The Global Strategy on Diet, Physical Activity and Health: WHO’s Global Strategy on Diet, Physical Activity and Health was accepted by the EB as an agenda item for the 2004 WHA. At the request of delegates, the EB agreed that Member States would have until 29 February 2004 to make further comments on the draft document, which will be taken into account by the secretariat in preparing a final draft for the full membership to consider at WHA. EB members also agreed on the wording of the draft resolution that will accompany the strategy document, following requests by some delegates for amendments.
Disease Control and Eradication: Recognizing that there is now a one-time opportunity to eradicate polio, EB members and Global Polio Eradication Initiative spearheading partner Rotary International pledged to support the 6 remaining polio-endemic countries (Nigeria, India, Pakistan, Egypt, Niger and Afghanistan) as they prepare to immunize more than 250 million children in the next six months. The need to scale up polio immunization activities has created an unprecedented urgency to fill the 2004-2005 funding gap, now pegged at US$ 150 million. Progress against the target of stopping polio transmission globally by end 2004 will be formally reviewed in May at the World Health Assembly and at the UN General Assembly in September.
The EB also noted the progress in measles reduction and underscored the importance of implementing the strategic plan to see measles deaths halved from 1999 levels by 2005. The EB also urged continued efforts to support control and treatment of trypanosomiasis (sleeping sickness) and early detection and treatment of mycobacterium ulcerans (Buruli ulcer), a debilitating disease which particularly affects children in poor and rural areas in sub-Saharan Africa.
Road Safety - No Accident: Recognizing the toll of 1.2 million deaths every year on the world's roads and highways, the Executive Board adopted a draft resolution on Road Safety and Health, to forward to the World Health Assembly in May 2004. The document gives public health agencies a clear encouragement and mandate to strengthen work on road traffic injury prevention. This resolution will be discussed in the context of this year's World Health Day on Road Safety as well as the launch of the World Report on road traffic injury prevention.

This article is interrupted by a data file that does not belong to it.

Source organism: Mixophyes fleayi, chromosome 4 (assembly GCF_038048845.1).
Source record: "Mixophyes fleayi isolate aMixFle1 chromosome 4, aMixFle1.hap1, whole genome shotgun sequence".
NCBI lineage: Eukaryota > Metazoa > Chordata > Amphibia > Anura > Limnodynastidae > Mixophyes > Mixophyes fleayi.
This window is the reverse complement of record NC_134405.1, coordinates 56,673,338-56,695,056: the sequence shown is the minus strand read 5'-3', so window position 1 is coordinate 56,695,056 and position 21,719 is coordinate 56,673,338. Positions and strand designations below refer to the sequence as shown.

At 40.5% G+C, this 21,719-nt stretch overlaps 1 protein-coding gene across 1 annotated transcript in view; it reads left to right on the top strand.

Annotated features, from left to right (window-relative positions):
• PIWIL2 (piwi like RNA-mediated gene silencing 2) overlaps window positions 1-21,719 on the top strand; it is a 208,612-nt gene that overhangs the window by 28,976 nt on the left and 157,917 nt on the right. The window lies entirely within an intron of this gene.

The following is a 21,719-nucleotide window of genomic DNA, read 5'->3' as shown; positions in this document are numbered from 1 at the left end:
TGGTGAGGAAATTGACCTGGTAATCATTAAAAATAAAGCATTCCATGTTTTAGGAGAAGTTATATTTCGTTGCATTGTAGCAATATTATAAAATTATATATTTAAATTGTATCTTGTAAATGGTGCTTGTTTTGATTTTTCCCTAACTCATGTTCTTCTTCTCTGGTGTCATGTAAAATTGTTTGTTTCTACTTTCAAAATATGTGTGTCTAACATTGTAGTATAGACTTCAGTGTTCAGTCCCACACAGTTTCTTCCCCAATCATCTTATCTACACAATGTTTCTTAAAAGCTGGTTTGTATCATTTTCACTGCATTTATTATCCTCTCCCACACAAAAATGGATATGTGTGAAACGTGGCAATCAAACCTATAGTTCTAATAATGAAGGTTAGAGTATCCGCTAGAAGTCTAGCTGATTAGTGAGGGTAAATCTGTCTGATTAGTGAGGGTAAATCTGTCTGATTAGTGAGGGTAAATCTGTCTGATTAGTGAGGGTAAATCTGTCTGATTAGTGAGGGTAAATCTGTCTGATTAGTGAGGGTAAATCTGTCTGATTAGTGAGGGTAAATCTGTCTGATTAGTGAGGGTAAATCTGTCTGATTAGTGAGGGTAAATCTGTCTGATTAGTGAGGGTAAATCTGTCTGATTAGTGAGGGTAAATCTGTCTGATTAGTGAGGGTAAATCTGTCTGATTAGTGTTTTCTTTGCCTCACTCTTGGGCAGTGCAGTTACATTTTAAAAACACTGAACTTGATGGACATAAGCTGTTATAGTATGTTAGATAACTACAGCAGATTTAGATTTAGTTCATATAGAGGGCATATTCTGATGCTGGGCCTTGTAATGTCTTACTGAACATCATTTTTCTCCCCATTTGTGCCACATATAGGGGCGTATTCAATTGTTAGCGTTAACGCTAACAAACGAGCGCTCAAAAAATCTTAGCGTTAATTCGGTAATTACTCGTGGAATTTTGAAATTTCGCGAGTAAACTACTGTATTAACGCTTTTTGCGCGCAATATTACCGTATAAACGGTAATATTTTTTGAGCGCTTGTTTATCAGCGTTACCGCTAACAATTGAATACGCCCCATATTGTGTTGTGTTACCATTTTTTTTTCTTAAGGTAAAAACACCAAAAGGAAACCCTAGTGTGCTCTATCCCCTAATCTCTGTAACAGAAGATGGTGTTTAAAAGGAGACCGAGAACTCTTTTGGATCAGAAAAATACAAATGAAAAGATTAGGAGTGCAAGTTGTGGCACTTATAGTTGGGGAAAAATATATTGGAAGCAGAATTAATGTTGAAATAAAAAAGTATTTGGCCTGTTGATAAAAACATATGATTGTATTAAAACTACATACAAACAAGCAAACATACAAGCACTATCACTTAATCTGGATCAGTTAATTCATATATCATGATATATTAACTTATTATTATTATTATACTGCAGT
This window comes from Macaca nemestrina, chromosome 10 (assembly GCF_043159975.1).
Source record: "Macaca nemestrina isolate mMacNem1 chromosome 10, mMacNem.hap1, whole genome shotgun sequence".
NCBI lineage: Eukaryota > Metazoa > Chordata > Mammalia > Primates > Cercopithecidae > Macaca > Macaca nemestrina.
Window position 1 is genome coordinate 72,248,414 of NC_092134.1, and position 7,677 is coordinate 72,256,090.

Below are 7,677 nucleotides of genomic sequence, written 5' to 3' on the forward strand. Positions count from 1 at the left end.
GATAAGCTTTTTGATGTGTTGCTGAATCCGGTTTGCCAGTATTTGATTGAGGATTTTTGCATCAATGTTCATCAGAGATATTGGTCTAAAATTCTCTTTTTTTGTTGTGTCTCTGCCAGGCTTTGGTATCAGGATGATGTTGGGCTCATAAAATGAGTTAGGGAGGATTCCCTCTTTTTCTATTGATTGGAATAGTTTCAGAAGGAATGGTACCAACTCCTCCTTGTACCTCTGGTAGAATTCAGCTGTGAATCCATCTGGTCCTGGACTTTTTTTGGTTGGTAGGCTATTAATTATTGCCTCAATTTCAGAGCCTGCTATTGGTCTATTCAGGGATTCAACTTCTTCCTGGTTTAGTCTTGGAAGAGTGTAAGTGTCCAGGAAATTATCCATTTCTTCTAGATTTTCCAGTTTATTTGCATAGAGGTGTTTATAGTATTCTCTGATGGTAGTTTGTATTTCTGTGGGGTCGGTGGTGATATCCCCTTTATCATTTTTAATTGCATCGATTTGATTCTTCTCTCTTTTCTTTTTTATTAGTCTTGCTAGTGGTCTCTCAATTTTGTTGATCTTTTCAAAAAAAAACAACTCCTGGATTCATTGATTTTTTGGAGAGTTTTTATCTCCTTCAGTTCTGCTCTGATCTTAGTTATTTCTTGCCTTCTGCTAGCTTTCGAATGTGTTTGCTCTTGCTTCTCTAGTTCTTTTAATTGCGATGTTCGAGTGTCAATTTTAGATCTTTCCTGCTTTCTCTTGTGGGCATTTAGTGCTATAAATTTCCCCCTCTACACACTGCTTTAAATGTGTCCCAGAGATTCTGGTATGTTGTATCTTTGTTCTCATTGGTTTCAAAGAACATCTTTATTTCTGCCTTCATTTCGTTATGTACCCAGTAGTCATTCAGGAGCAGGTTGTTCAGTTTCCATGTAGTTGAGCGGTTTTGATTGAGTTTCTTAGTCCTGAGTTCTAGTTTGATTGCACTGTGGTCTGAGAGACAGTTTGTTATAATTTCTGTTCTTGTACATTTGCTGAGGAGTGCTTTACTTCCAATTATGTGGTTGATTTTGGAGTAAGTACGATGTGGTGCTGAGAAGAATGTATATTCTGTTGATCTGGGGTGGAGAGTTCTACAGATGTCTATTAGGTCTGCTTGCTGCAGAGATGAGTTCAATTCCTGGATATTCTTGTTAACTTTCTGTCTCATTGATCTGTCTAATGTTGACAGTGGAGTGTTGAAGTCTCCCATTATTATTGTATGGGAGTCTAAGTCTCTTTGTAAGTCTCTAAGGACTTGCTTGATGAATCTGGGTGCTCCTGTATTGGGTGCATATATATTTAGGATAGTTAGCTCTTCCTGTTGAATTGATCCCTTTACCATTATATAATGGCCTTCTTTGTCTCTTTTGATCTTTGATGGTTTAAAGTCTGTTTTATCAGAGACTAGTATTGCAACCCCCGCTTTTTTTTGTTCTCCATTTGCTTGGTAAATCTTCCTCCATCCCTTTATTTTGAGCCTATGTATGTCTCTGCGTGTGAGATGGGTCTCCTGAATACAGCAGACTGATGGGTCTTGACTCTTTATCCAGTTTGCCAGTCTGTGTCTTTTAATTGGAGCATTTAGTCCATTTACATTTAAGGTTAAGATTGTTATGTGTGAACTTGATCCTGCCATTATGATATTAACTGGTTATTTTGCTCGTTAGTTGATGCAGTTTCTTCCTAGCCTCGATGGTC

Human Organ and Tissue Transplantation: Recognizing the increase in allogenic organ and tissue transplants, the shortage in sufficient human transplant material, the ethical and safety risks regarding transplantation including organ trafficking, and the possibilities and risks associated with xenogenic materials, the EB accepted a resolution to be considered at the 57th World Health Assembly which includes recommendations on harmonizing global practices and collecting data on human organ and tissue transplantation around the world.
Reproductive Health and Family Health: The EB accepted WHO's strategy on reproductive health as an agenda item for the 57th World Health Assembly in May. The strategy was first requested by the 55th World Health Assembly, in order to set out a road map for attaining the three Millennium Development Goals related to reproductive health - reducing child mortality, improving maternal health and combating HIV/AIDS, malaria and other diseases. In addition, the EB accepted a resolution underscoring the importance of the family in protecting health, to be sent for consideration by the 57th WHA.
Two WHO Regional Directors Appointed
Dr Samlee Plianbangchang was newly appointed Regional Director for the South-East Asia Region (WHO/SEARO). The SEARO Regional Director will serve for a period of five years beginning 1 March 2004. The Executive Board noted the important contribution of Dr Uton Muchtar Rafei who served two terms as SEARO Regional Director from 1994 to 2004. In addition, Dr Shigeru Omi was re-appointed Regional Director for the WHO Western Pacific Region (WHO/WPRO). He begins his second five-year term on 1 February 2004.